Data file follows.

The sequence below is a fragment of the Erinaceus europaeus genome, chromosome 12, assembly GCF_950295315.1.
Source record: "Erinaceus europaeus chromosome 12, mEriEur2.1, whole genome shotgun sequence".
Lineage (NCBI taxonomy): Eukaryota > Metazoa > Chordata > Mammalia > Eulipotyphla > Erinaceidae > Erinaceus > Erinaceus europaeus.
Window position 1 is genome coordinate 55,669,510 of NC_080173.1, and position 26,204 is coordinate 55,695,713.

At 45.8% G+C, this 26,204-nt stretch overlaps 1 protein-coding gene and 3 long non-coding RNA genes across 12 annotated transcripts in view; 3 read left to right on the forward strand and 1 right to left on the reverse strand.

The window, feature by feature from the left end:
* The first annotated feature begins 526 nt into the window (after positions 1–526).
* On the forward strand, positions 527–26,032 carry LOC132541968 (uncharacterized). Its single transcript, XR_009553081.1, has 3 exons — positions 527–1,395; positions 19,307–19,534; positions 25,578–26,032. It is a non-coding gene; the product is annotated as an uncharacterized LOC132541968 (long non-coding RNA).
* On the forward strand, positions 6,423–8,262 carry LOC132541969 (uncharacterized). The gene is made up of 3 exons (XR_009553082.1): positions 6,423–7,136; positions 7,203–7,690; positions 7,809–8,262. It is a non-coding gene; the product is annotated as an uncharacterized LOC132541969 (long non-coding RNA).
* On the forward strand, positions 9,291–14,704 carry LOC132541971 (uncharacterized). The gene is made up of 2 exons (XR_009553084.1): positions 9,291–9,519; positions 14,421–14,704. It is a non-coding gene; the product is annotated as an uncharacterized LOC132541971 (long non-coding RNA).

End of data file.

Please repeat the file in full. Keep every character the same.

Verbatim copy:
The sequence below is a fragment of the Erinaceus europaeus genome, chromosome 12, assembly GCF_950295315.1.
Source record: "Erinaceus europaeus chromosome 12, mEriEur2.1, whole genome shotgun sequence".
Lineage (NCBI taxonomy): Eukaryota > Metazoa > Chordata > Mammalia > Eulipotyphla > Erinaceidae > Erinaceus > Erinaceus europaeus.
Window position 1 is genome coordinate 55,669,510 of NC_080173.1, and position 26,204 is coordinate 55,695,713.

At 45.8% G+C, this 26,204-nt stretch overlaps 1 protein-coding gene and 3 long non-coding RNA genes across 12 annotated transcripts in view; 3 read left to right on the forward strand and 1 right to left on the reverse strand.

The window, feature by feature from the left end:
* The first annotated feature begins 526 nt into the window (after positions 1–526).
* On the forward strand, positions 527–26,032 carry LOC132541968 (uncharacterized). Its single transcript, XR_009553081.1, has 3 exons — positions 527–1,395; positions 19,307–19,534; positions 25,578–26,032. It is a non-coding gene; the product is annotated as an uncharacterized LOC132541968 (long non-coding RNA).
* On the forward strand, positions 6,423–8,262 carry LOC132541969 (uncharacterized). The gene is made up of 3 exons (XR_009553082.1): positions 6,423–7,136; positions 7,203–7,690; positions 7,809–8,262. It is a non-coding gene; the product is annotated as an uncharacterized LOC132541969 (long non-coding RNA).
* On the forward strand, positions 9,291–14,704 carry LOC132541971 (uncharacterized). The gene is made up of 2 exons (XR_009553084.1): positions 9,291–9,519; positions 14,421–14,704. It is a non-coding gene; the product is annotated as an uncharacterized LOC132541971 (long non-coding RNA).